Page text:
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Today’s low interest rates make buying a home incredibly tempting, especially if you’re being hit with annual increases in rent. But finding money for a down payment can be tough, especially if you don’t have much wiggle room in your budget.
One option is to tap your retirement savings. This approach has plenty of pros and cons, and you’ll want to consider it carefully before moving forward. If you do decide to use retirement savings to buy a home, be sure you understand all the rules, regulations and fees first.
Another Option to Consider
Before you cash out retirement savings to buy a home, consider one option: halting your monthly retirement savings in order to save for a home.
This option will keep you from paying penalties and fees for an early withdrawal and will keep your retirement savings intact. If you’re putting a significant amount of money into retirement savings each month and can wait a while before buying a home, this is probably your best bet.
But if you’re not putting much into retirement, or if you started saving young so that you have extra money available in your retirement account(s), read on to find out how to use it for a down payment.
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Pros and Cons of Tapping Retirement Accounts
First, you should know that the choice to use retirement funds for buying a home is personal. Whether this is the best option for you depends on your retirement savings, your financial goals and your homebuying situation.
This basic list of pros and cons can help you begin to think through this decision, but you may want to talk to a financial professional who can give you a more thorough evaluation of your options based on your unique circumstances.
You can buy a home more quickly. If you’d need months or even years to save a proper down payment, using retirement can get you into a home — and out of an expensive rental — faster.
The money is relatively easy to access. Depending on your employer and the type of retirement account you use, the money in your retirement fund is probably pretty easy to get to, especially if you’re using it to buy a home.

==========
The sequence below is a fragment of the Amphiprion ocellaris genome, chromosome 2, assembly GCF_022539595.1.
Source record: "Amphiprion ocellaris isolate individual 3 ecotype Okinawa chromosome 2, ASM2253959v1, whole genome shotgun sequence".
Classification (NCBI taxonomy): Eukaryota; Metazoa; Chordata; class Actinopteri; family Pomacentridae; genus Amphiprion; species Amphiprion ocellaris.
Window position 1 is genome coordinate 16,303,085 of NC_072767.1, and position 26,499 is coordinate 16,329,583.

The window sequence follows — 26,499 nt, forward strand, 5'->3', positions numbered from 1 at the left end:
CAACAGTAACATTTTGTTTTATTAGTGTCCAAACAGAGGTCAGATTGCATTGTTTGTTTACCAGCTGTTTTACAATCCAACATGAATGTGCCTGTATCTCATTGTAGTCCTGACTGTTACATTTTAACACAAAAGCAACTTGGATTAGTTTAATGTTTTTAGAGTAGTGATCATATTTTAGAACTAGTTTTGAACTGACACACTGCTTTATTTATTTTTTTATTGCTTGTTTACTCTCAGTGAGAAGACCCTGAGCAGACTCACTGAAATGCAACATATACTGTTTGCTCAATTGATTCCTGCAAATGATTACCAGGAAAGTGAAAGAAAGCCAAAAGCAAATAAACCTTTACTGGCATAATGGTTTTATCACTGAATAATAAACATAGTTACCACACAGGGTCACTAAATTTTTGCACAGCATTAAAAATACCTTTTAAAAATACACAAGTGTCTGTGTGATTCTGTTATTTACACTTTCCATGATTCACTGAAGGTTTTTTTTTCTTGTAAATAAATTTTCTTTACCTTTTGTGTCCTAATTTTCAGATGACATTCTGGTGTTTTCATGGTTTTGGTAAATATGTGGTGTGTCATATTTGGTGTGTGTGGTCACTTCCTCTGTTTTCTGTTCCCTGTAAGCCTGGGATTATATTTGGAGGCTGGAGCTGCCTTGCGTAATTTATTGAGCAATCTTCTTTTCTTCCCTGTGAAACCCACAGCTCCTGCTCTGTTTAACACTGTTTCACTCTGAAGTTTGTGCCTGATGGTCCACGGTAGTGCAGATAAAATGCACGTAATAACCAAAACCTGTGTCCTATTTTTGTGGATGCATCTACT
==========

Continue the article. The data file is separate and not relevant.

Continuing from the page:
If you take out a loan, you’ll repay yourself. If you take a loan against your retirement account for your down payment, you’d pay yourself back, usually at a pretty low interest rate.
Obviously, your retirement savings could take a significant hit, which is made worse when you look at the compounding interest you would have gained on that savings.
If you take out a loan against your retirement account and lose your job, you may have to pay back the loan immediately.
You may be hit with a serious tax bill if you don’t take your withdrawal properly, and sometimes you won’t be able to avoid taxes, even if you do take the money out correctly.
Using Money from a 401(k)
If you have a 401(k) account through your employer, you’ll need to talk with your human resources department about your options. Generally, you can use one of two options: a loan from your account or a hardship distribution.
Loan from Your 401(k)
Lending rules for 401(k) plans differ from one plan to the next, but many allow you to borrow from your plan. Check your plan documents to see if loans are permitted (or ask your human resources representative).
Usually, you can borrow up to half of your vested account balance, up to $50,000.
When you borrow from your 401(k), you’ll have to make repayments with interest, usually 1-2 percent, depending on your plan. Your repayments go back into your account, beefing your retirement savings back up.